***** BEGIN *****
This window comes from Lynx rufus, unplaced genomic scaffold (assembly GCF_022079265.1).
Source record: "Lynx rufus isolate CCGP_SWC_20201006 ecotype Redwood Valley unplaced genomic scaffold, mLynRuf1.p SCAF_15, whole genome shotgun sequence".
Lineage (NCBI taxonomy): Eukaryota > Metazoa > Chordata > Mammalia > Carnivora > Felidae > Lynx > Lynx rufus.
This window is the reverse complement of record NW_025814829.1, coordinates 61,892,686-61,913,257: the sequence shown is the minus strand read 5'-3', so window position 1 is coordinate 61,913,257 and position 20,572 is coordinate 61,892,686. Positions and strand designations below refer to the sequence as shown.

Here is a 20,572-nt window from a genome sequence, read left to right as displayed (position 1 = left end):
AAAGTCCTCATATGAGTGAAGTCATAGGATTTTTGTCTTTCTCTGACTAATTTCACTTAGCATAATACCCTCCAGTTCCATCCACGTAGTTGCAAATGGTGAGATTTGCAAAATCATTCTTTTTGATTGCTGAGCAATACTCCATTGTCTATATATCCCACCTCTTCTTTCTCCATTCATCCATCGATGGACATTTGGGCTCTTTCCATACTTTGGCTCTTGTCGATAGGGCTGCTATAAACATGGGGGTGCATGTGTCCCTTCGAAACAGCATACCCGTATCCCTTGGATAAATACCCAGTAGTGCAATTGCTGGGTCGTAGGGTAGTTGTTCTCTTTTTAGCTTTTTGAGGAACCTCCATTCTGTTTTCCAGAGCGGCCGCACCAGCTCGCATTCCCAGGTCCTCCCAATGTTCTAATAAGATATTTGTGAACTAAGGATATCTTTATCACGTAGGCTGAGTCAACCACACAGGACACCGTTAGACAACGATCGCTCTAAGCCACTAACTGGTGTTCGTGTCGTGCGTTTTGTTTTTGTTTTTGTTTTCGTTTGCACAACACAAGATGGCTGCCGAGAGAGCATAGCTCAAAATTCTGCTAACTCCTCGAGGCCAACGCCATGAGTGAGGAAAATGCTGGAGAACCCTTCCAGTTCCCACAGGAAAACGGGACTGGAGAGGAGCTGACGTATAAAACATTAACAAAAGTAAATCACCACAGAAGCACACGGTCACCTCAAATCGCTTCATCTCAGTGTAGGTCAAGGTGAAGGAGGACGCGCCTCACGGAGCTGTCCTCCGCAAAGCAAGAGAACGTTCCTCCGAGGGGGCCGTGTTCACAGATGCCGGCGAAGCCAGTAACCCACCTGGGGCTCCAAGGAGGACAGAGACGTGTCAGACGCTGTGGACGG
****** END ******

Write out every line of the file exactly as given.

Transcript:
This window comes from Lynx rufus, unplaced genomic scaffold (assembly GCF_022079265.1).
Source record: "Lynx rufus isolate CCGP_SWC_20201006 ecotype Redwood Valley unplaced genomic scaffold, mLynRuf1.p SCAF_15, whole genome shotgun sequence".
Lineage (NCBI taxonomy): Eukaryota > Metazoa > Chordata > Mammalia > Carnivora > Felidae > Lynx > Lynx rufus.
This window is the reverse complement of record NW_025814829.1, coordinates 61,892,686-61,913,257: the sequence shown is the minus strand read 5'-3', so window position 1 is coordinate 61,913,257 and position 20,572 is coordinate 61,892,686. Positions and strand designations below refer to the sequence as shown.

Here is a 20,572-nt window from a genome sequence, read left to right as displayed (position 1 = left end):
AAAGTCCTCATATGAGTGAAGTCATAGGATTTTTGTCTTTCTCTGACTAATTTCACTTAGCATAATACCCTCCAGTTCCATCCACGTAGTTGCAAATGGTGAGATTTGCAAAATCATTCTTTTTGATTGCTGAGCAATACTCCATTGTCTATATATCCCACCTCTTCTTTCTCCATTCATCCATCGATGGACATTTGGGCTCTTTCCATACTTTGGCTCTTGTCGATAGGGCTGCTATAAACATGGGGGTGCATGTGTCCCTTCGAAACAGCATACCCGTATCCCTTGGATAAATACCCAGTAGTGCAATTGCTGGGTCGTAGGGTAGTTGTTCTCTTTTTAGCTTTTTGAGGAACCTCCATTCTGTTTTCCAGAGCGGCCGCACCAGCTCGCATTCCCAGGTCCTCCCAATGTTCTAATAAGATATTTGTGAACTAAGGATATCTTTATCACGTAGGCTGAGTCAACCACACAGGACACCGTTAGACAACGATCGCTCTAAGCCACTAACTGGTGTTCGTGTCGTGCGTTTTGTTTTTGTTTTTGTTTTCGTTTGCACAACACAAGATGGCTGCCGAGAGAGCATAGCTCAAAATTCTGCTAACTCCTCGAGGCCAACGCCATGAGTGAGGAAAATGCTGGAGAACCCTTCCAGTTCCCACAGGAAAACGGGACTGGAGAGGAGCTGACGTATAAAACATTAACAAAAGTAAATCACCACAGAAGCACACGGTCACCTCAAATCGCTTCATCTCAGTGTAGGTCAAGGTGAAGGAGGACGCGCCTCACGGAGCTGTCCTCCGCAAAGCAAGAGAACGTTCCTCCGAGGGGGCCGTGTTCACAGATGCCGGCGAAGCCAGTAACCCACCTGGGGCTCCAAGGAGGACAGAGACGTGTCAGACGCTGTGGACGG